On 01/24/2018 12:48 PM, Stefan Petrea wrote:
> This email is structured in sections as follows:
> 1 - Estimating the size of pg_xlog depending on postgresql.conf parameters
> 2 - Cleaning up pg_xlog using a watchdog script
> 3 - Mailing list survey of related bugs
> 4 - Thoughts
> We're using PostgreSQL 9.6.6 on a Ubuntu 16.04.3 LTS.
> During some database imports(using pg_restore), we're noticing fast
> and unbounded growth of pg_xlog up to the point where the
> partition(280G in size for us) that stores it fills up and PostgreSQL
> shuts down. The error seen in the logs:
> 2018-01-17 01:46:23.035 CST  LOG: database system was shut down
> at 2018-01-16 15:49:26 CST
> 2018-01-17 01:46:23.038 CST  FATAL: could not write to file
> "pg_xlog/xlogtemp.41671": No space left on device
> 2018-01-17 01:46:23.039 CST  LOG: startup process (PID 41671)
> exited with exit code 1
> 2018-01-17 01:46:23.039 CST  LOG: aborting startup due to startup
> process failure
> 2018-01-17 01:46:23.078 CST  LOG: database system is shut down
> The config settings I thought were relevant are these ones (but I'm
> also attaching the entire postgresql.conf if there are other ones that
> I missed):
> archive_command='exit 0;'
> checkpoint_completion_target = 0.7
> wal_keep_segments = 8
Those are values from the config file, right? What values are currently
used by the processes? That is, when you do
SELECT * FROM pg_settings
what values does that show? Perhaps someone modified the config file and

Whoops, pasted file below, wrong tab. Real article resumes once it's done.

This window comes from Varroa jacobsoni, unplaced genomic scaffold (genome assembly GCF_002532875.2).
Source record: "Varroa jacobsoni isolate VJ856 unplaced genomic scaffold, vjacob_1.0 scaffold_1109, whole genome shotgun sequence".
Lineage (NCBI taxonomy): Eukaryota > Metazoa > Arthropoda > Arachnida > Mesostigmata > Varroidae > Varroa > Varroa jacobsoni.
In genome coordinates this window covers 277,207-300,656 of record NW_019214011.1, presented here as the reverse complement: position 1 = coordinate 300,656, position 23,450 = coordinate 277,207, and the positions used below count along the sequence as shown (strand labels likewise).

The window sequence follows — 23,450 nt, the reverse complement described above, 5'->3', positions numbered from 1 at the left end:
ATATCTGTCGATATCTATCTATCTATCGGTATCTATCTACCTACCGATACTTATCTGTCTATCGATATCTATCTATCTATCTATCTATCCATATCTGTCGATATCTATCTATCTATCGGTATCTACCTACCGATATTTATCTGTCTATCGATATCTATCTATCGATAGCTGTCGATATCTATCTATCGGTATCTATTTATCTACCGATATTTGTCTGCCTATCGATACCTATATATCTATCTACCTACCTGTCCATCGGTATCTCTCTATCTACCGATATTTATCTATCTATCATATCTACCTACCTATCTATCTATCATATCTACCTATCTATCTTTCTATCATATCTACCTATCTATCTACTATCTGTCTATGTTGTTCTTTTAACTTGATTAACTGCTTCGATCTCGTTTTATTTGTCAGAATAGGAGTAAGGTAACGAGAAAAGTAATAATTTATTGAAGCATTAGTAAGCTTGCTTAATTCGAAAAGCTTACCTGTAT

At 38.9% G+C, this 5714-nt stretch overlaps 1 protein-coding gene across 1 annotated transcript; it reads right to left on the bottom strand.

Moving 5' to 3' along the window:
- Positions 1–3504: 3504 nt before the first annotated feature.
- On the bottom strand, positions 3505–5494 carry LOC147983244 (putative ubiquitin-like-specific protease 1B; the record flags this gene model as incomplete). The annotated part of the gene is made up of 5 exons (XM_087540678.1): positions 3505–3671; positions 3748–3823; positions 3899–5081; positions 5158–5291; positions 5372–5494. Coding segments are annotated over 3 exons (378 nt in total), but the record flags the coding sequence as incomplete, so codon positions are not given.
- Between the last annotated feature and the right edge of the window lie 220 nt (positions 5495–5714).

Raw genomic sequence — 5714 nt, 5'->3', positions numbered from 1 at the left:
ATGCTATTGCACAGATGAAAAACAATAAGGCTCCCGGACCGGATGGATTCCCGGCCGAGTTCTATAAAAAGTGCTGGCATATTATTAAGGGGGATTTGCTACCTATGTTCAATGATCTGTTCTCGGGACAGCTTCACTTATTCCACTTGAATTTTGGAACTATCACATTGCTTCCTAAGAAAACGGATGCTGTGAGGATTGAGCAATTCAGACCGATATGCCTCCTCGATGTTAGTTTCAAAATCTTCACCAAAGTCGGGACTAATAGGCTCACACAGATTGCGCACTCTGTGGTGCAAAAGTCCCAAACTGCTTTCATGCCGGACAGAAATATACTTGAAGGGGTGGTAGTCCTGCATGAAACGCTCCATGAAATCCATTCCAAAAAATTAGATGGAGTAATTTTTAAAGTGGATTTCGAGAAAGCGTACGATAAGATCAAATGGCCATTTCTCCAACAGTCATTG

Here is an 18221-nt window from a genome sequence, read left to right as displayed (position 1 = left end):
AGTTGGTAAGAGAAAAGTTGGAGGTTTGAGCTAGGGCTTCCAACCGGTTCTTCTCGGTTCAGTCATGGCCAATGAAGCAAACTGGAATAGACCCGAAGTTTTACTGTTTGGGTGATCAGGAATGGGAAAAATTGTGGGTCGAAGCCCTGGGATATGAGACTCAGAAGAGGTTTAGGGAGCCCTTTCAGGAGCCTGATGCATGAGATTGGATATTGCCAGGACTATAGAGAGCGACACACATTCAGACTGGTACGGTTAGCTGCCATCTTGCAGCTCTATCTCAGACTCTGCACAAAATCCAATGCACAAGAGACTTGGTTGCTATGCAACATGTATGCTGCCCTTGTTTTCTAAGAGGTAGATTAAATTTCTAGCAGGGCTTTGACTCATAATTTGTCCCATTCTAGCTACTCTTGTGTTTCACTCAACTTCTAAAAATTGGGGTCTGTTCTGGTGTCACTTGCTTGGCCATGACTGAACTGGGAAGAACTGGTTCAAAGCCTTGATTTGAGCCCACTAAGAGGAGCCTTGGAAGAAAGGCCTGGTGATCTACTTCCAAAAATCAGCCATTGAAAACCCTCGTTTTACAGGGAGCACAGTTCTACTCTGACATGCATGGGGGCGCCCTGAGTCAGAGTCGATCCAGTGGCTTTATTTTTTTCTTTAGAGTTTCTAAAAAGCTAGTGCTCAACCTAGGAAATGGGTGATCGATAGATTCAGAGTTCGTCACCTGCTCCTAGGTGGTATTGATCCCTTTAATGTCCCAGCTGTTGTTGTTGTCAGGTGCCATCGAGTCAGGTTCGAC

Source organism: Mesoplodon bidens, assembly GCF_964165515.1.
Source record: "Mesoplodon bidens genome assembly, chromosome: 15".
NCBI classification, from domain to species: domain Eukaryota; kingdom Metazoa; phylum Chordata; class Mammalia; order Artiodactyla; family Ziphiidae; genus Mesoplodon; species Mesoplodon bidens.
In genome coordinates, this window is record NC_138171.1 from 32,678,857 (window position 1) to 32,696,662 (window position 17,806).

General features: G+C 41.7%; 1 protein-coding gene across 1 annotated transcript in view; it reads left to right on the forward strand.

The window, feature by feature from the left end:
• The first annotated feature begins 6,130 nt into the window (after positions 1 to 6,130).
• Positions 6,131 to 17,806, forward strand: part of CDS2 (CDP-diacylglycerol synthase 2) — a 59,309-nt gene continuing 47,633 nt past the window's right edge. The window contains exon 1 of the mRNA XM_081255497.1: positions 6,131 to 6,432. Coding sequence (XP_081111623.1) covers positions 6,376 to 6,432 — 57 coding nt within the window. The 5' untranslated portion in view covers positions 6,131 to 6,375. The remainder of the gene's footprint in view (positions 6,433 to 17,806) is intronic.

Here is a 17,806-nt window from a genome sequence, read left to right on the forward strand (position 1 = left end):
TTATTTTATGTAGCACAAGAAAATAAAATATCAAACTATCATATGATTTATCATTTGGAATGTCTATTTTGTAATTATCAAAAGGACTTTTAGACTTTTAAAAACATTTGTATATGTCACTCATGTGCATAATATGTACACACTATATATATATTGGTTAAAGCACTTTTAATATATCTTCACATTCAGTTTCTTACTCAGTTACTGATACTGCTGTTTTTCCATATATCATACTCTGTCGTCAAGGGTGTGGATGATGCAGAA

forgot to reload it / restart the server?
BTW there's a mistake in the settings, it should be max_wal_size=2GB
(it's just a type in the message, it's set correctly in the config).
Another thought is that the log file you provided is full of warning
about checkpoints happening less than 30 seconds apart. That means you
need to bump the max_wal_size value up - a lot. Perhaps to 16-32GB, to
make checkpoints less frequent. That is a basic checkpoint tuning.
> So currently the pg_xlog is growing a lot, and there doesn't seem to
> be any way to stop it.
> There are some formulas I came across that allow one to compute the
> maximum number of WAL allowed in pg_xlog as a function of the
> PostgreSQL config parameters.
> 1.1) Method from 2012 found in 
> The formula for the upper bound for WAL files in pg_xlog is
> (2 + checkpoint_completion_target) * checkpoint_segments + 1
> which is
> ( (2 + 0.7) * (2048/16 * 1/3 ) ) + 1 ~ 116 WAL files
> I used the 1/3 because of  the shift from checkpoint_segments to
> max_wal_size in 9.5 , the relevant quote from the release notes being:
> If you previously adjusted checkpoint_segments, the following formula
> will give you an approximately equivalent setting:
> max_wal_size = (3 * checkpoint_segments) * 16MB
> Another way of computing it, also according to  is the following
> 2 * checkpoint_segments + wal_keep_segments + 1
> which is (2048/16) + 8 + 1 = 137 WAL files
> So far we have two answers, in practice none of them check out, since
> pg_xlog grows indefinitely.
> 1.2) Method from the PostgreSQL internals book
> The book  says the following:
> it could temporarily become up to "3 * checkpoint_segments + 1"
> Ok, let's compute this too, it's 3 * (128/3) + 1 = 129 WAL files
> This doesn't check out either.
I don't quite understand the logic in the first formula - why you first
divide by 3 and then multiply by 2.7. But that does not really matter,
amount of WAL segments kept in pg_xlog should be about 2GB, give or
take. If you got much more WAL than that, the segments are kept because
of something preventing their removal.